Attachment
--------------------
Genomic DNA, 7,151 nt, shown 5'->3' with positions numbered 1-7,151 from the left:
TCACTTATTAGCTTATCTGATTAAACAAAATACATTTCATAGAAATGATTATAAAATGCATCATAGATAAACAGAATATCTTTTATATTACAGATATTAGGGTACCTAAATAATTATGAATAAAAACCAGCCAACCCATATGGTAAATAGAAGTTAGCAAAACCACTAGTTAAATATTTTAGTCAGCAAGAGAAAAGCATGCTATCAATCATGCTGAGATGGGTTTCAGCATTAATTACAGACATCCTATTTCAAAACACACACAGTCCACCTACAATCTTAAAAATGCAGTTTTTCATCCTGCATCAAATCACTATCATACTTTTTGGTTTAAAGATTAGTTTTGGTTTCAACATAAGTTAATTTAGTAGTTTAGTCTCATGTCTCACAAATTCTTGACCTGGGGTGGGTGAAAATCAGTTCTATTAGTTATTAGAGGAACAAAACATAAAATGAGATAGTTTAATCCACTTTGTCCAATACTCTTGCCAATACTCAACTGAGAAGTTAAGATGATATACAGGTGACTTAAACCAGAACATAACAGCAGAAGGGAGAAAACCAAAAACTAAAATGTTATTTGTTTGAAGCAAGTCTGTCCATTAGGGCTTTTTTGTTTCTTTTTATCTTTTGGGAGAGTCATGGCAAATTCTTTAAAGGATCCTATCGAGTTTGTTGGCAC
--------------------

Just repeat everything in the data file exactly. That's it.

Genomic DNA, 7,151 nt, shown 5'->3' with positions numbered 1-7,151 from the left:
TCACTTATTAGCTTATCTGATTAAACAAAATACATTTCATAGAAATGATTATAAAATGCATCATAGATAAACAGAATATCTTTTATATTACAGATATTAGGGTACCTAAATAATTATGAATAAAAACCAGCCAACCCATATGGTAAATAGAAGTTAGCAAAACCACTAGTTAAATATTTTAGTCAGCAAGAGAAAAGCATGCTATCAATCATGCTGAGATGGGTTTCAGCATTAATTACAGACATCCTATTTCAAAACACACACAGTCCACCTACAATCTTAAAAATGCAGTTTTTCATCCTGCATCAAATCACTATCATACTTTTTGGTTTAAAGATTAGTTTTGGTTTCAACATAAGTTAATTTAGTAGTTTAGTCTCATGTCTCACAAATTCTTGACCTGGGGTGGGTGAAAATCAGTTCTATTAGTTATTAGAGGAACAAAACATAAAATGAGATAGTTTAATCCACTTTGTCCAATACTCTTGCCAATACTCAACTGAGAAGTTAAGATGATATACAGGTGACTTAAACCAGAACATAACAGCAGAAGGGAGAAAACCAAAAACTAAAATGTTATTTGTTTGAAGCAAGTCTGTCCATTAGGGCTTTTTTGTTTCTTTTTATCTTTTGGGAGAGTCATGGCAAATTCTTTAAAGGATCCTATCGAGTTTGTTGGCAC